Latter-day Saint Missionary Name Tags

The name tag or badge worn by missionaries of The Church of Jesus Christ of Latter-day Saints is one of their most recognizable visual features.  On the one hand, it is simply a name tag, while on the other hand, it is symbolic of the work missionaries have been called to do.  It is a symbol of the Church they have been called the represent and of the Savior whose messengers they are.

Full-time missionaries of the Church are required to wear the name tag at all times in public. The mission rules given to service missionaries says this: “It is an honor and a privilege to wear the missionary badge. Always wear it while you are traveling to or from your missionary assignment, at your missionary assignment, and at Church meetings.”

Preach My Gospel, the manual that serves as a guide to missionaries in their service, invites missionaries pay close attention to the name tag. “Note that the two most prominent parts are your name and the Savior’s name.” The name tag is a reminder to always “represent the Savior as one of His disciples” and to behave in such a way that “people to associate your name with the Savior’s in a positive way.”

An Outward Sign of Identity

Here is a reminder about the importance of the missionary name tag from Sister Susan W. Tanner’s talk in the May 2007 Ensign Magazine titled Daughters of Heavenly Father.

“Has your mother or father ever reminded you as you were leaving the house to ‘remember who you are’? What do they mean by that?  ‘Remember that you are part of this family, with a reputation to uphold.’ And, even more importantly, ‘remember that you are a child of God and must act accordingly.’ Missionaries wear a badge as a constant reminder that they are representatives of The Church of Jesus Christ of Latter-day Saints. This reminds missionaries to dress modestly and comely, to treat people with politeness, and to strive to have Christ’s image in their countenances. They must do these things because they wear that name tag, an outward sign of their identity.”

A Sister Missionary’s Name Tag

The following story from Elder Robert L. Simpson’s talk in the May 1984 Ensign Magazine called The Simplicity of Gospel Truths.

“Few are aware of the pure Christian service being administered at refugee camps in Thailand and in the Philippines by our missionary sisters. Basically, these sisters are restricted to teaching the English language and Western culture, but there is a deeper teaching that takes place through their pure love and sweet attitude toward these displaced people.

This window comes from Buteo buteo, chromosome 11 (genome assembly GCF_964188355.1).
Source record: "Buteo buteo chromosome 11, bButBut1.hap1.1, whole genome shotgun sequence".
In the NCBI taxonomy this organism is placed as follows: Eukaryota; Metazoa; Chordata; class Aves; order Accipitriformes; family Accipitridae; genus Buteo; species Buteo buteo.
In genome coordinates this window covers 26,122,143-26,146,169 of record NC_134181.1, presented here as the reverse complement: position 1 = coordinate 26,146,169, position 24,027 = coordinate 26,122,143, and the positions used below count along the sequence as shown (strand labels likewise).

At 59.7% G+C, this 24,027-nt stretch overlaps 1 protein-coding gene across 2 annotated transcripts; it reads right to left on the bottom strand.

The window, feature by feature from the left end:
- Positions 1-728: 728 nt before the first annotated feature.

The story is told of a young camp refugee from Cambodia who was relocated in California. He found his way into one of our Church meetinghouses because the name of the Church on the sign out front corresponded with the one he used to look at each day on the name tag of the wonderful missionary sister who taught him at the camp. People don’t soon forget acts of simple kindness. Pure love can transcend all differences.”

The Tag as  Statement of Your Missionary Commission

Many people also see the tag as a sign of the commission missionaries have been given. Elder Bruce R. McConkie famously spoke of the Missionary Commission when he said, as a missionary, “My Commission is to do what He wants done, to say what He wants said, to be a living modern witness in word and in deed of the divinity of his great and marvelous latter-day work. How great is my calling!” (see more info on Elder McConkie’s My Missionary Commission)

latter-day saint missionary sister with name tag

15 replies
  1. jose miguel madrid
    jose miguel madrid says:

    Hi, friends. I m a retorned missionary of the church, Argentina buenos aires north mission ( 1994 – 1996 ) but right now I m 40 yrs old and I was born in santiago, Chile.
    my mission presidents weres : pte. Bentley and pte. Udall.

    I wanna know where can I obtain again mines missionary tags, because 8 yrs ago living in Chile, I was renting a home with my wife and the home was burnt in a fire.
    so my missionary tags was burnt. so this way I wanna know How can I obtain again mines tags, I want them ONLY for remember my mission, and show them to my only daughter. please I wanna some reply. actually I m living since 2006 in Spain. Tell me who can help me.

    Reply
    • Julie in Idaho
      Julie in Idaho says: